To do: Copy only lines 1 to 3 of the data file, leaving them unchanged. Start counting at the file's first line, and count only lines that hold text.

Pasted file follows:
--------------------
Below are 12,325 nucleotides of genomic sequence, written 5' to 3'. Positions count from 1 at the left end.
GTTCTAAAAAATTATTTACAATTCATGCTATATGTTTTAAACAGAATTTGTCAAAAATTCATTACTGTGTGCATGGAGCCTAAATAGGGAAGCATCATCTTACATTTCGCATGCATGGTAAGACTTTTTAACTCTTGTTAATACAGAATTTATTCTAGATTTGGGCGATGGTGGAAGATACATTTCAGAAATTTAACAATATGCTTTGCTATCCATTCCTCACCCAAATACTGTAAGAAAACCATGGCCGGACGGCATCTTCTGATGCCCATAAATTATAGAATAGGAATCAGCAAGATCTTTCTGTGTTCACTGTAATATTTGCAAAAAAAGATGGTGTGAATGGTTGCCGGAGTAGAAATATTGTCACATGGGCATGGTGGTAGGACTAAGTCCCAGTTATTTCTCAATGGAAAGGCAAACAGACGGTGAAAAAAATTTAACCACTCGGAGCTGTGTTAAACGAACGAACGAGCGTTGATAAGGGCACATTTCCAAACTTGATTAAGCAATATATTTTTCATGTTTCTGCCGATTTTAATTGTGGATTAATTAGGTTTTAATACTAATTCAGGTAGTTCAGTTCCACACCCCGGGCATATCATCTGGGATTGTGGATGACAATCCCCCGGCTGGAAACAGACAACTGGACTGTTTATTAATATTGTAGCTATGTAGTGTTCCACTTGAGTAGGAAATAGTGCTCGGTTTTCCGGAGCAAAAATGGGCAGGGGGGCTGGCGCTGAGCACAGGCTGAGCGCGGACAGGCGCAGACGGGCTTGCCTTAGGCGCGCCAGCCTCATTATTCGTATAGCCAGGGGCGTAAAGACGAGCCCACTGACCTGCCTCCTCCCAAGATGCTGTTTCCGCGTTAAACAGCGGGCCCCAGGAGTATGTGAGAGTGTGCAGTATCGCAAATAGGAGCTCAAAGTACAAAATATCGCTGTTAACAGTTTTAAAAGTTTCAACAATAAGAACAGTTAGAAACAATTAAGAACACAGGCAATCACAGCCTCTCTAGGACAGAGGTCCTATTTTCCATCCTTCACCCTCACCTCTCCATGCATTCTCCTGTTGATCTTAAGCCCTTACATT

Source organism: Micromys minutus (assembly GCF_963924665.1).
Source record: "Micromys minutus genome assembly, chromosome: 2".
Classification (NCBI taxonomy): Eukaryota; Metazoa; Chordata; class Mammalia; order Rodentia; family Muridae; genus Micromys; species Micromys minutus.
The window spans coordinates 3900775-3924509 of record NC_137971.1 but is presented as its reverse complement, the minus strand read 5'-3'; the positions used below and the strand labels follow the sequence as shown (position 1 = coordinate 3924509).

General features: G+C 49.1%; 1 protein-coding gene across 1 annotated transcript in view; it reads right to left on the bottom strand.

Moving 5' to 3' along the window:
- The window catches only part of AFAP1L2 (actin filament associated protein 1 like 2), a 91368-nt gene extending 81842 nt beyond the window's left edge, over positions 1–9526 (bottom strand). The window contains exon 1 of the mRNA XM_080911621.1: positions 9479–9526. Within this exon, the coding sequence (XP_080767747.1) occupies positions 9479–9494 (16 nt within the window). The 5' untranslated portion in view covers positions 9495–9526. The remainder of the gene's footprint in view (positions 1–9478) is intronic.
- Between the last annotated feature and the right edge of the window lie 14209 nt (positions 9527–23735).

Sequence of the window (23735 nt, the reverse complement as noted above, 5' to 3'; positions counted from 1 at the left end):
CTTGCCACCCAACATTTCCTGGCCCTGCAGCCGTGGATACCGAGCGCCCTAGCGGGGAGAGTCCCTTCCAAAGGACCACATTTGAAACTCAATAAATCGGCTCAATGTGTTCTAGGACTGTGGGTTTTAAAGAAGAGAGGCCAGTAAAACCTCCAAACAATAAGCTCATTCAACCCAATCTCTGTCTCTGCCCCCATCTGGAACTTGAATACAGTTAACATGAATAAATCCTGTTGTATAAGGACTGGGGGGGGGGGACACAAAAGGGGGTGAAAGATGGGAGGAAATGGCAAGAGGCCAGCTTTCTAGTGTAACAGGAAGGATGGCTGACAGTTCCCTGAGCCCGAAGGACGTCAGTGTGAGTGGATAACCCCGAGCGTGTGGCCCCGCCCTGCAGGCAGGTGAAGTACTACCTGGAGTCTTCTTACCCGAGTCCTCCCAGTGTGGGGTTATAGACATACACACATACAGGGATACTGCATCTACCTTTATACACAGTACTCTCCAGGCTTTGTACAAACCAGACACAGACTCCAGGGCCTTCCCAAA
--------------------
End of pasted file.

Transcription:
Below are 12,325 nucleotides of genomic sequence, written 5' to 3'. Positions count from 1 at the left end.
GTTCTAAAAAATTATTTACAATTCATGCTATATGTTTTAAACAGAATTTGTCAAAAATTCATTACTGTGTGCATGGAGCCTAAATAGGGAAGCATCATCTTACATTTCGCATGCATGGTAAGACTTTTTAACTCTTGTTAATACAGAATTTATTCTAGATTTGGGCGATGGTGGAAGATACATTTCAGAAATTTAACAATATGCTTTGCTATCCATTCCTCACCCAAATACTGTAAGAAAACCATGGCCGGACGGCATCTTCTGATGCCCATAAATTATAGAATAGGAATCAGCAAGATCTTTCTGTGTTCACTGTAATATTTGCAAAAAAAGATGGTGTGAATGGTTGCCGGAGTAGAAATATTGTCACATGGGCATGGTGGTAGGACTAAGTCCCAGTTATTTCTCAATGGAAAGGCAAACAGACGGTGAAAAAAATTTAACCACTCGGAGCTGTGTTAAACGAACGAACGAGCGTTGATAAGGGCACATTTCCAAACTTGATTAAGCAATATATTTTTCATGTTTCTGCCGATTTTAATTGTGGATTAATTAGGTTTTAATACTAATTCAGGTAGTTCAGTTCCACACCCCGGGCATATCATCTGGGATTGTGGATGACAATCCCCCGGCTGGAAACAGACAACTGGACTGTTTATTAATATTGTAGCTATGTAGTGTTCCACTTGAGTAGGAAATAGTGCTCGGTTTTCCGGAGCAAAAATGGGCAGGGGGGCTGGCGCTGAGCACAGGCTGAGCGCGGACAGGCGCAGACGGGCTTGCCTTAGGCGCGCCAGCCTCATTATTCGTATAGCCAGGGGCGTAAAGACGAGCCCACTGACCTGCCTCCTCCCAAGATGCTGTTTCCGCGTTAAACAGCGGGCCCCAGGAGTATGTGAGAGTGTGCAGTATCGCAAATAGGAGCTCAAAGTACAAAATATCGCTGTTAACAGTTTTAAAAGTTTCAACAATAAGAACAGTTAGAAACAATTAAGAACACAGGCAATCACAGCCTCTCTAGGACAGAGGTCCTATTTTCCATCCTTCACCCTCACCTCTCCATGCATTCTCCTGTTGATCTTAAGCCCTTACATT

Source organism: Micromys minutus (assembly GCF_963924665.1).